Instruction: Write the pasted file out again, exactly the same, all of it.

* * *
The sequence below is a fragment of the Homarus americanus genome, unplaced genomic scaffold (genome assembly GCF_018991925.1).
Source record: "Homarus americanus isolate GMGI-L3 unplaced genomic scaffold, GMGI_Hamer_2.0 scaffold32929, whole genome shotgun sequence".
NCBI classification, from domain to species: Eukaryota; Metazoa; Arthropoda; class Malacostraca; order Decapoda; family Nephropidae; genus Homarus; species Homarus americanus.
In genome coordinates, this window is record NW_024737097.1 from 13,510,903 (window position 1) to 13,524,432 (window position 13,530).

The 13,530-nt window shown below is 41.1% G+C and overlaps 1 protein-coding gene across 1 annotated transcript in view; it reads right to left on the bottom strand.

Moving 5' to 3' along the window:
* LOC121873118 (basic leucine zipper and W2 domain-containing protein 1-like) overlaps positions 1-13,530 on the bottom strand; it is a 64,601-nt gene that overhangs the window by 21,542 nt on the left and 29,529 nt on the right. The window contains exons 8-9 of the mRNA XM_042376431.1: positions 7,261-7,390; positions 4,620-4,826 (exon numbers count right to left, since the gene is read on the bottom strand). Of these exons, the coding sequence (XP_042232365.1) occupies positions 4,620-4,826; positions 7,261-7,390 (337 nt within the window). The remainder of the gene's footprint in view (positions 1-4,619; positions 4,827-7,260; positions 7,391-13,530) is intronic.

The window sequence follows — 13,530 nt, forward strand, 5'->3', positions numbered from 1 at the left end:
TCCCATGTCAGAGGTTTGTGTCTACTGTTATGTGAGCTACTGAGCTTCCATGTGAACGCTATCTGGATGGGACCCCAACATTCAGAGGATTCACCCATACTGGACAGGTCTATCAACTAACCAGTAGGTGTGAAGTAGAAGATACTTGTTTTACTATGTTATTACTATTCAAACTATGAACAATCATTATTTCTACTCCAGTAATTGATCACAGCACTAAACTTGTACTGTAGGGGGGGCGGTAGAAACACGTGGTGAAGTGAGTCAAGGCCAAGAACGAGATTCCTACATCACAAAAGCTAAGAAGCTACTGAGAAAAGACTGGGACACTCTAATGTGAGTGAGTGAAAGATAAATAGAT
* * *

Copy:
The sequence below is a fragment of the Homarus americanus genome, unplaced genomic scaffold (genome assembly GCF_018991925.1).
Source record: "Homarus americanus isolate GMGI-L3 unplaced genomic scaffold, GMGI_Hamer_2.0 scaffold32929, whole genome shotgun sequence".
NCBI classification, from domain to species: Eukaryota; Metazoa; Arthropoda; class Malacostraca; order Decapoda; family Nephropidae; genus Homarus; species Homarus americanus.
In genome coordinates, this window is record NW_024737097.1 from 13,510,903 (window position 1) to 13,524,432 (window position 13,530).

The 13,530-nt window shown below is 41.1% G+C and overlaps 1 protein-coding gene across 1 annotated transcript in view; it reads right to left on the bottom strand.

Moving 5' to 3' along the window:
* LOC121873118 (basic leucine zipper and W2 domain-containing protein 1-like) overlaps positions 1-13,530 on the bottom strand; it is a 64,601-nt gene that overhangs the window by 21,542 nt on the left and 29,529 nt on the right. The window contains exons 8-9 of the mRNA XM_042376431.1: positions 7,261-7,390; positions 4,620-4,826 (exon numbers count right to left, since the gene is read on the bottom strand). Of these exons, the coding sequence (XP_042232365.1) occupies positions 4,620-4,826; positions 7,261-7,390 (337 nt within the window). The remainder of the gene's footprint in view (positions 1-4,619; positions 4,827-7,260; positions 7,391-13,530) is intronic.

The window sequence follows — 13,530 nt, forward strand, 5'->3', positions numbered from 1 at the left end:
TCCCATGTCAGAGGTTTGTGTCTACTGTTATGTGAGCTACTGAGCTTCCATGTGAACGCTATCTGGATGGGACCCCAACATTCAGAGGATTCACCCATACTGGACAGGTCTATCAACTAACCAGTAGGTGTGAAGTAGAAGATACTTGTTTTACTATGTTATTACTATTCAAACTATGAACAATCATTATTTCTACTCCAGTAATTGATCACAGCACTAAACTTGTACTGTAGGGGGGGCGGTAGAAACACGTGGTGAAGTGAGTCAAGGCCAAGAACGAGATTCCTACATCACAAAAGCTAAGAAGCTACTGAGAAAAGACTGGGACACTCTAATGTGAGTGAGTGAAAGATAAATAGAT